Under the Hood is the autobiography of Hollis Mason, the original Nite Owl. It's basically his version of the events that transpired during the time he was a superhero and was a part of the Minutemen. There's a feature devoted solely to this autobiography on the Black Freighter DVD.

The feature is basically a live-action documentary of Hollis Mason/Nite Owl being interviewed about Under the Hood and everything he included in his book.
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I'm sure this will make Watchmen zealots salivate, but I found it somewhat lacking. I can't put it specifically, but the reading was more effective and, animation wise, it was somewhat lacking. I'm always comparing with what's been acomplished by anime, and I'm still not convinced by this style, but it carries the story.
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Format: DVD
By this point we all know about the new live action super hero movie, Watchmen. We have all experienced the hype around it and even if we haven't seen it yet, we all have the urge to see it eventually. Those who, like me, have not read the comics will be very unaware as to what "Tales of the Black Freighter" is all about.

Within the comics, Tales of the Black Freighter is told as a comic within a comic which within the Watchmen series is known as "Marooned". This short animation focuses around a Mariner Captain who is the soul survivor of his ship which is attacked and destroyed by the murderous crew of the Black Freighter. Stranded on an island amongst the dead, rotting corpses of his fellow sea men, he becomes desperate to get to his homeland before the Black Freighter to warn his family of their impending arrival.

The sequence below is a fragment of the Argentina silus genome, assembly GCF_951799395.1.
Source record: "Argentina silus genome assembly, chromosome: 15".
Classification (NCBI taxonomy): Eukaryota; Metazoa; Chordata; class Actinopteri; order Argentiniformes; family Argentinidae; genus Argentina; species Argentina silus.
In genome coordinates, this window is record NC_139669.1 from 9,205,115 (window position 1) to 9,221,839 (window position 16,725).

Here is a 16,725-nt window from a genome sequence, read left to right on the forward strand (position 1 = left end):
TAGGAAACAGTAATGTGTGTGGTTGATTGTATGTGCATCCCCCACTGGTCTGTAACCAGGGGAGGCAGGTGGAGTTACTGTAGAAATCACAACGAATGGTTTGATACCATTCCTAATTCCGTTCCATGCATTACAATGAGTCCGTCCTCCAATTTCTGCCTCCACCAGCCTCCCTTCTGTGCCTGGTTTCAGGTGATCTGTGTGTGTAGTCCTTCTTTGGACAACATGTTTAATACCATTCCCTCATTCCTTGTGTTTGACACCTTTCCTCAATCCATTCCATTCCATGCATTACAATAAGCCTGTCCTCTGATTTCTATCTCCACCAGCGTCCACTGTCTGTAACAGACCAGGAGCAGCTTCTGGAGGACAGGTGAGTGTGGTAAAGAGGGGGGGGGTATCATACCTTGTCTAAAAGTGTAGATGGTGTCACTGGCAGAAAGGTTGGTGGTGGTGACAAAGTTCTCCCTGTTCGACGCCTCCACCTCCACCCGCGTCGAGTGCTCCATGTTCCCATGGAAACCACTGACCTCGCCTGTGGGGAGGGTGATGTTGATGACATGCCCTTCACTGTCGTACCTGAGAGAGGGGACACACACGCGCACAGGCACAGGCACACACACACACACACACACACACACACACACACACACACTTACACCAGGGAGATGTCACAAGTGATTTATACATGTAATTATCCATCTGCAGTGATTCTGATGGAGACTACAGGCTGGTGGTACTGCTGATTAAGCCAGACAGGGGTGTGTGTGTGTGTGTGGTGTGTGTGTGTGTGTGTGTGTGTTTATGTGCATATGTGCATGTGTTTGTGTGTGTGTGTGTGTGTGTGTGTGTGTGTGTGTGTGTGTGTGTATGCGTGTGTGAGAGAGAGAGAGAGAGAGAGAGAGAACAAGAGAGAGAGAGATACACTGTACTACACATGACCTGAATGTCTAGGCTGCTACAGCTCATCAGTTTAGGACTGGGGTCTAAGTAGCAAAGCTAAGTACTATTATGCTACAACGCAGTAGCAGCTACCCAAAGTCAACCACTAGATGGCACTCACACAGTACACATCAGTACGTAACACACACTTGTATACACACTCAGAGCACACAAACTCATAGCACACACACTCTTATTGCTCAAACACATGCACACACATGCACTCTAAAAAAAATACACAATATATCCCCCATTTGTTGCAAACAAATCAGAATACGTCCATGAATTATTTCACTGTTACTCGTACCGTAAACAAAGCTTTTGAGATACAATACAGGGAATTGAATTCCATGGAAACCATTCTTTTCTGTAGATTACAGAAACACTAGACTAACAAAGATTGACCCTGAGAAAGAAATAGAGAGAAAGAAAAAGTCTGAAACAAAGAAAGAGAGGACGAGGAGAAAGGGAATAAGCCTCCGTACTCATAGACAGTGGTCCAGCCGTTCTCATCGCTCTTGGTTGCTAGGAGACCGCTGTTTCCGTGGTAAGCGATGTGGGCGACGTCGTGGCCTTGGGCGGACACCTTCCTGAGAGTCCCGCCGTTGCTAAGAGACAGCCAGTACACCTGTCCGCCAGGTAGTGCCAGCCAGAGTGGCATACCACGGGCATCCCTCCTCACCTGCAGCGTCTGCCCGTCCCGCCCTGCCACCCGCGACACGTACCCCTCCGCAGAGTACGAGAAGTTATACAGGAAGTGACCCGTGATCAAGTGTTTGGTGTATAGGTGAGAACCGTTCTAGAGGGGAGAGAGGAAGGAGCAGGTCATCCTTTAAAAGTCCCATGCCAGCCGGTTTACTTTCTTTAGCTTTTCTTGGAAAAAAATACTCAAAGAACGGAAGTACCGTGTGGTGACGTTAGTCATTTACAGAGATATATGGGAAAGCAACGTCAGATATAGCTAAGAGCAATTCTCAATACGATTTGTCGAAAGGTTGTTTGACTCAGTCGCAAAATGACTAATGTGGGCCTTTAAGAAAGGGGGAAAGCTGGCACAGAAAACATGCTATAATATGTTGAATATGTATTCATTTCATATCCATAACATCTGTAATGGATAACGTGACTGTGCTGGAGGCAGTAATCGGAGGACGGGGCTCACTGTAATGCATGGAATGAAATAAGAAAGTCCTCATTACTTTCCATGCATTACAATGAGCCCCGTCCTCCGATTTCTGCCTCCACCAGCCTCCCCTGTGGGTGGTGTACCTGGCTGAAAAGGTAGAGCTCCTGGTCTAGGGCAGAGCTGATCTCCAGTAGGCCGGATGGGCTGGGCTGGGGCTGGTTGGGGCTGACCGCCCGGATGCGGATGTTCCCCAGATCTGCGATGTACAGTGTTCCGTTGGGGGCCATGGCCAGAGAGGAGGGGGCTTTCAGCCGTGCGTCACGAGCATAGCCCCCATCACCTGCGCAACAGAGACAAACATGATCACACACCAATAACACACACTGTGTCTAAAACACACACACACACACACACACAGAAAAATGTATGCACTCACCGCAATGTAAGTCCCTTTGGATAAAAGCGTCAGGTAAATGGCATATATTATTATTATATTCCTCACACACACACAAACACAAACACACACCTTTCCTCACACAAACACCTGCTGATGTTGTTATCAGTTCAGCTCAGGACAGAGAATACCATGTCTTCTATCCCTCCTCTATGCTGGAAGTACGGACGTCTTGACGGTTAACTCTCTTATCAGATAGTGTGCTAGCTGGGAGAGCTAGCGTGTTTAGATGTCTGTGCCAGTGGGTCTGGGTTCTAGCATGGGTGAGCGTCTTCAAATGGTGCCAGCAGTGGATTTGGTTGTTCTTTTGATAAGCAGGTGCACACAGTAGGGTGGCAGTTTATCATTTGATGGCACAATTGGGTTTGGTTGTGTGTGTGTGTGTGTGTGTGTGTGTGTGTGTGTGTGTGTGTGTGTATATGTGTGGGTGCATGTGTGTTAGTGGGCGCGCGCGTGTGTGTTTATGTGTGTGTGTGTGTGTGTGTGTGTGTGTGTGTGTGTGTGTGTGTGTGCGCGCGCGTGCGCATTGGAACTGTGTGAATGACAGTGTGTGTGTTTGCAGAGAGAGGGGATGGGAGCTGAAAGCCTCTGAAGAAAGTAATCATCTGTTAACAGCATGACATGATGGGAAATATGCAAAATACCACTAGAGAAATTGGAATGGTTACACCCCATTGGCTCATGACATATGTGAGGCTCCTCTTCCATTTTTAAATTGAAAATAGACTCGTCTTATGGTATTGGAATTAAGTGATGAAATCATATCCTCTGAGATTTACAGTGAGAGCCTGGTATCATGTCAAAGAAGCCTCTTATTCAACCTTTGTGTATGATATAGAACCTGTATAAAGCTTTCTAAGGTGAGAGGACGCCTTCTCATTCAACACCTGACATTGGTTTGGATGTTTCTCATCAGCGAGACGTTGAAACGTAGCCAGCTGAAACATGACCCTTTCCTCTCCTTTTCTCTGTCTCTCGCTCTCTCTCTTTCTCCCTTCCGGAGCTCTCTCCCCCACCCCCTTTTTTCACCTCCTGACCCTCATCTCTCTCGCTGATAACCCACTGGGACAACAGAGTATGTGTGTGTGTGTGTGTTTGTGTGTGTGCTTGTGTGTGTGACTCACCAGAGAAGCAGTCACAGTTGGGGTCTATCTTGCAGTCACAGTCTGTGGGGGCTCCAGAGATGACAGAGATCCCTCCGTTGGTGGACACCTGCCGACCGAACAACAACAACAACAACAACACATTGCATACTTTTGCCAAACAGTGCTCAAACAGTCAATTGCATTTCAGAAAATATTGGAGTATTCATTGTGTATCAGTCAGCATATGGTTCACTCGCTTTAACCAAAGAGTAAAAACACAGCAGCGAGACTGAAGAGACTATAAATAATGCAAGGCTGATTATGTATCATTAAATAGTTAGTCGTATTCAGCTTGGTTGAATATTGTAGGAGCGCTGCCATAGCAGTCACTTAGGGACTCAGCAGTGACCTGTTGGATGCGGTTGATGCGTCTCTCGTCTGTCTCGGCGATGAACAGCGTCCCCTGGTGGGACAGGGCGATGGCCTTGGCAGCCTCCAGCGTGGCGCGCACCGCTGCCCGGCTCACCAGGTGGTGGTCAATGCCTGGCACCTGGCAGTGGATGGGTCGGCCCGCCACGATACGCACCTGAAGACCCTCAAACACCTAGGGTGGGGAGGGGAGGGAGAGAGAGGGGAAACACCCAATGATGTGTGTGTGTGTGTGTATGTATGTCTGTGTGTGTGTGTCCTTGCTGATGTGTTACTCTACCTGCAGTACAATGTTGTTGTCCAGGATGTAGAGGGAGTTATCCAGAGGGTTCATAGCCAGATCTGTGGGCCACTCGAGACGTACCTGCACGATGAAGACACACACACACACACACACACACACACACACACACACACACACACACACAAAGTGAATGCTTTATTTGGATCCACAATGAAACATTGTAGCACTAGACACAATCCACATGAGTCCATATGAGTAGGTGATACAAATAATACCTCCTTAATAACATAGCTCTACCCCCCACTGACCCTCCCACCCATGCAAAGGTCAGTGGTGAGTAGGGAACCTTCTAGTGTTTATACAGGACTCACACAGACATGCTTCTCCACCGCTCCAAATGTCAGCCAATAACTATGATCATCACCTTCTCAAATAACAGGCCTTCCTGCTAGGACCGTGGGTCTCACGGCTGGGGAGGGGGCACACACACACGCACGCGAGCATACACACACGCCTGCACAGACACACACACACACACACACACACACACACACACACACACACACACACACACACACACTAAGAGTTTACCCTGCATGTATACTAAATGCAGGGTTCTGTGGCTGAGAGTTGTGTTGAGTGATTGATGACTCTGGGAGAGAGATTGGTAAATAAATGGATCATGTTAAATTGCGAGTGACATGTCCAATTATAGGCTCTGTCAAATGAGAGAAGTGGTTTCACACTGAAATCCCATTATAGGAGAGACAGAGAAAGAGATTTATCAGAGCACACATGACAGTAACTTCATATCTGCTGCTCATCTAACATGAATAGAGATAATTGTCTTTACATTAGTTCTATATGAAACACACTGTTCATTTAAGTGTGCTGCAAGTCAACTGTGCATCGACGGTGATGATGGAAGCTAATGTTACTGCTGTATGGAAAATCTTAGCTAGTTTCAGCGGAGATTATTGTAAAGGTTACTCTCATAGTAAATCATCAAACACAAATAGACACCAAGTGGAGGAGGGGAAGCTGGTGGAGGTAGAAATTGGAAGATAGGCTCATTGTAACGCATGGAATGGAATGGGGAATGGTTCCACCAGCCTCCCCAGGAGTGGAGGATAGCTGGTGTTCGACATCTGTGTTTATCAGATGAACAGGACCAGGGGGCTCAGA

He proceeds to construct a raft out of the corpses and the broken pieces of his destroyed ship. On his journey, thanks to the starvation and reclusion he endures during his trip, the captain delves deeper and deeper into insanity to the point if which he starts to have conversations with one of the corpses that make up his raft.

Gerard Butler of "300" fame lends his voice to this feature as the captain who narrates the entire piece, as well as lending a bit of voice acting to it in the dialogue between the captain and his dead friend. The voice acting is haunting, yet effective. It remains almost monotonous throughout and somehow helps to maintain this idea that, thanks to his desperation to get home before the freighter, his mind seems to deteriorate more and more.

The animation is also something that is used to its maximum potential in a way that presents a realistic picture, without becoming overly detailed.